The print swap

I can’t say I’ve never done a print swap before, but this was a first for me – a print swap where 15 artists did one print in an edition of 15 so we all got 15 different prints. I’d been a bit wary of print swaps, but as this involved the Maleny Printmakers, a group I am a member of, I thought – why not?

The other group (who were the instigators) were the Saturday Printmakers from Toowoomba. Ute Braatz coordinated them, and Cholena Drew Hughes organised the Maleny Printmakers.

Our theme was ‘Connections’ and as someone pointed out – there are not that many things that are not connected! All prints were 20 x 20 cm and on printmaking paper of various types and weights.

Saturday Printmakers: Ute Braatz, Michaela Burton, Sian Carlyon, Jess Harris, Noelle Hodges, Lorna Robertson and Abigail S Watson.

Maleny Printmakers: Jennifer Eurell, Marie Farr, Neville Field, Cholena Drew Hughes, Jenni Matthews, Peter McLean and Karen Shaw.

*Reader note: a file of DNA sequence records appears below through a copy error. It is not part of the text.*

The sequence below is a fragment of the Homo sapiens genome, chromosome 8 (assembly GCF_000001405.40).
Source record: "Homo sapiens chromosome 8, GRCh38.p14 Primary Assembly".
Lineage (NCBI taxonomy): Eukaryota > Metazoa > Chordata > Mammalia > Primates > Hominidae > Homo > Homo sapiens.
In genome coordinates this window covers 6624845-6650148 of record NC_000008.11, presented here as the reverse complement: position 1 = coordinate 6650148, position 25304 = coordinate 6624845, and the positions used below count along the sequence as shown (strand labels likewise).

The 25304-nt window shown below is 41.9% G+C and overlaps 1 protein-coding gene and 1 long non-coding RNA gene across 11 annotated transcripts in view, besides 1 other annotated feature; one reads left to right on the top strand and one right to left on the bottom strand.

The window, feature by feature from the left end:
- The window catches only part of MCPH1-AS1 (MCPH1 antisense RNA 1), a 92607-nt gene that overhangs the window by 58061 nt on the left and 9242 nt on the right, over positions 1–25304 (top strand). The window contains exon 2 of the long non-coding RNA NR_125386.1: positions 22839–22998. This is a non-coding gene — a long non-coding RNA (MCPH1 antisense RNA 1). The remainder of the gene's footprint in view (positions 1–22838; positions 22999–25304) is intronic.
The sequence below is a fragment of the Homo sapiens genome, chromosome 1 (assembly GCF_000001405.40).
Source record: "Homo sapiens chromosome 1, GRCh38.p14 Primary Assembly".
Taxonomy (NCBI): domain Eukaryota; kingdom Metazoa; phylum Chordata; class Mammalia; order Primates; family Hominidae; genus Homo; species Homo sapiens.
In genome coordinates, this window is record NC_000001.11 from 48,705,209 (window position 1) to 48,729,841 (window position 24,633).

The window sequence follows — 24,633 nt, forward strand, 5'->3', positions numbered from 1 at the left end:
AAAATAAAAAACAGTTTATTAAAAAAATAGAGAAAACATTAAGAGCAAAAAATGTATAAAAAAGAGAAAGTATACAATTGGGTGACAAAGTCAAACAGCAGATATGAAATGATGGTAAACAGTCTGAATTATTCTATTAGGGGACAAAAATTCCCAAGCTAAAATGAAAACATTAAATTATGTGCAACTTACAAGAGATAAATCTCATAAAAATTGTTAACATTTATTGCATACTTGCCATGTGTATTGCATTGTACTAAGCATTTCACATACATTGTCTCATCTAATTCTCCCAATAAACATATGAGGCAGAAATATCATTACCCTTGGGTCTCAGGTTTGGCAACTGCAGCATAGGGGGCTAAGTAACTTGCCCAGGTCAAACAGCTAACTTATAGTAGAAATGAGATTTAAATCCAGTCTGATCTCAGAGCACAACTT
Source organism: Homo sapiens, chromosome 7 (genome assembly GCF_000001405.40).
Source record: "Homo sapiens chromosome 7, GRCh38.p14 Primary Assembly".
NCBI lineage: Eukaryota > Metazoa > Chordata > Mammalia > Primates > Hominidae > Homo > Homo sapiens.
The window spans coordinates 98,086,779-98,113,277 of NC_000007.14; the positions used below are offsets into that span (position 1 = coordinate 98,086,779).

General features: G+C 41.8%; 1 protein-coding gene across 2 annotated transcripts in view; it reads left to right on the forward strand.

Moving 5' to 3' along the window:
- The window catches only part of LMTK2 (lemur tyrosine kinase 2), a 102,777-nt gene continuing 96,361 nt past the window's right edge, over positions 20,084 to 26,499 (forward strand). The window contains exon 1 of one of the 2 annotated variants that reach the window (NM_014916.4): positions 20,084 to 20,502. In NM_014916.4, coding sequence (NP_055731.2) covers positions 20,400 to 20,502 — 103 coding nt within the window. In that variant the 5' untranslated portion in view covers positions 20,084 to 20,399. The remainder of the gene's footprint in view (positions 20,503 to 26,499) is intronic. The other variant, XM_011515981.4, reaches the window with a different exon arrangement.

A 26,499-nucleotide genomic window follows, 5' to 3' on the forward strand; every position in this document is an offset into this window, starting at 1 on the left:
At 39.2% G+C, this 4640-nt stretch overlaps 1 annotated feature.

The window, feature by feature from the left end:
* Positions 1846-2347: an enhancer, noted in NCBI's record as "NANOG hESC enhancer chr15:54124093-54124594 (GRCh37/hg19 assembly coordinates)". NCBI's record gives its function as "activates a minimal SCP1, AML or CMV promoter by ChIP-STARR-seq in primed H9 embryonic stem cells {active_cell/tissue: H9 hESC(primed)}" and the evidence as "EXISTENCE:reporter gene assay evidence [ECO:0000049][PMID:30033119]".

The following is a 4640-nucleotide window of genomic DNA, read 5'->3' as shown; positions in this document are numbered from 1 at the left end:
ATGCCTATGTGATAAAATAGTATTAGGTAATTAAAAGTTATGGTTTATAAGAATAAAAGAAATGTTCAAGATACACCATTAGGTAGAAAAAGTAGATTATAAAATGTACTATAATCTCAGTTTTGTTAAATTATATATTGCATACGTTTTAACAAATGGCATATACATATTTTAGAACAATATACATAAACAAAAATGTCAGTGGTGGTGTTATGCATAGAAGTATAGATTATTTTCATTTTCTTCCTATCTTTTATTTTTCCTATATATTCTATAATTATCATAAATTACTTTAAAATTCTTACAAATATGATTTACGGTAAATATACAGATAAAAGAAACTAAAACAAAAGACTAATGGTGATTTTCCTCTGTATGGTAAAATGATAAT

Maleny Printmakers

If anything, the Maleny Printmakers had concentrated on the natural environment and connections to country. Neville Field’s linocut had a historical slant depicting the old Alice Springs telegraph station and the connection involved in telecommunication.

My own work, called ‘The Finch Connection’ was done with a saline etch on an aluminium plate. This was printed on Somerset paper, then handcoloured. It had come out of my trip to Bowra where the connection between the finches was obvious, as was their connection to the environment. They chose bare, dense, thorny shrubs which offer protection from predators and were also situated close to a waterhole. I’d only thought of finches as caged birds, so it was wonderful to see them in the wild.

Saturday Printmakers

The Toowoomba group leant a bit more to current topics with Ute Braatz’s print showing figures with masks alluding to COVID and Sian Carlyon’s work to the fear spread worldwide via the virus. She also notes that we may be more connected than ever through our mutual adversity. There was also an element of quirkiness in their work.

Now comes the big decision – what am I going to do with all those little prints?

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